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ERIC Number: EJ1113665
Record Type: Journal
Publication Date: 2016-Oct
Pages: 13
Abstractor: As Provided
ISSN: ISSN-0017-8969
Why Inner-City High-School Students Attend After-School Physical Activity Clubs
Whalen, Laurel; McCaughtry, Nate; Garn, Alex; Kulik, Noel; Centeio, Erin E.; Maljak, Kimberly; Kaseta, Michele; Shen, Bo; Martin, Jeffrey
Health Education Journal, v75 n6 p639-651 Oct 2016
Objective: The population of young people most vulnerable to low levels of physical activity (e.g. urban/minority/low socio-economic status/female/non-athletes) often has the least access to physical activity opportunities and resources. It has been suggested that a comprehensive, school-based approach, including prudent use of time before, during and after the school day may be an effective way to increase overall physical activity, but little is known about why urban students voluntarily participate in these extracurricular programmes. Using social cognitive theory as a framework, this study examines urban high-school students' rationale for attending after-school physical activity clubs designed to provide fun, safe, supportive places to do physical activities with friends. Design and setting: Qualitative study in an urban school district. Method: Over a 2-year period, adult leaders within 14 inner-city schools in a large urban district in the Midwest USA held 938 physical activity club sessions targeting traditionally inactive youth to promote non-competitive physical activity. Interviews with student participants (n = 278) and researcher field observations (n = 115) were used as primary data sources. Results: Three primary themes emerged to explain the voluntary participation of high-school students in after-school physical activity clubs: (a) social affiliation, especially group identification and establishing relationships with adult leaders and like-minded peers; (b) health and performance, including improving physical health and performance in other athletic endeavours; and (c) the "right" types of activities and focus, including those that were student-centred, non-competitive and culturally relevant. Conclusion: Creation and sustainability of successful inner-city physical activity clubs will largely hinge upon the capitalisation on an understanding of the motivations of an urban student population.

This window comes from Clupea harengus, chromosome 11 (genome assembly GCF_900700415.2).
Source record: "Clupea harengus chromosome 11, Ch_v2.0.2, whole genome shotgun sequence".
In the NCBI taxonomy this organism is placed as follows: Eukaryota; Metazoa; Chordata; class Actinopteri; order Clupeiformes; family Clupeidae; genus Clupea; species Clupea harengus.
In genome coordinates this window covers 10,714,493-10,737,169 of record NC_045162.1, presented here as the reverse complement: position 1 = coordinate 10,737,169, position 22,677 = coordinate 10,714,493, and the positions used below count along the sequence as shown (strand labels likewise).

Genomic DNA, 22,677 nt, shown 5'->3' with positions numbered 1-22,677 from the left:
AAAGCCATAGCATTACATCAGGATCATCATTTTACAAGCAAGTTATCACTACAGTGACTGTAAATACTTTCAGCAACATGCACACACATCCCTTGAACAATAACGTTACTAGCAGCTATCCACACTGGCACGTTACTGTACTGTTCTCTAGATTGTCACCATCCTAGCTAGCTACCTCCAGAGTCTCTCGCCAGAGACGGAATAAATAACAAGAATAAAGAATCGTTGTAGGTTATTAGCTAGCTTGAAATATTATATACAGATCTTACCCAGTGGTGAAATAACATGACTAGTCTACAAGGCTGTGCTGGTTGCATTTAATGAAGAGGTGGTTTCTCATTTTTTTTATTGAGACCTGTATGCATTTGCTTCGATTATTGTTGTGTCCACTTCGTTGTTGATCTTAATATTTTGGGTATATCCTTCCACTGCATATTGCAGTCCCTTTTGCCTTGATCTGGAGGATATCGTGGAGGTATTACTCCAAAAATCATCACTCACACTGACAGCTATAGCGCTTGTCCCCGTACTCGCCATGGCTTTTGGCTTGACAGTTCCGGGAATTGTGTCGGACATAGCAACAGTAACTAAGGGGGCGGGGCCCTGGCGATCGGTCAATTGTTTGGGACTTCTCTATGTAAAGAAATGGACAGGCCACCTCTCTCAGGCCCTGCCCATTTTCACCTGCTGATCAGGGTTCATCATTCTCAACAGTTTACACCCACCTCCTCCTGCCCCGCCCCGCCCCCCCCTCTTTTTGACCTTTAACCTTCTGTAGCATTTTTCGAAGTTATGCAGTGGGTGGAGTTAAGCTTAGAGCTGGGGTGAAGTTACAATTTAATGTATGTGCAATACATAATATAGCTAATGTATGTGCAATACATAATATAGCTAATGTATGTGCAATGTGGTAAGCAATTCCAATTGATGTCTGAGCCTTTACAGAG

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Publication Type: Journal Articles; Reports - Research
Education Level: High Schools; Secondary Education
Audience: N/A
Language: English
Sponsor: Department of Education (ED)
Authoring Institution: N/A
Grant or Contract Numbers: N/A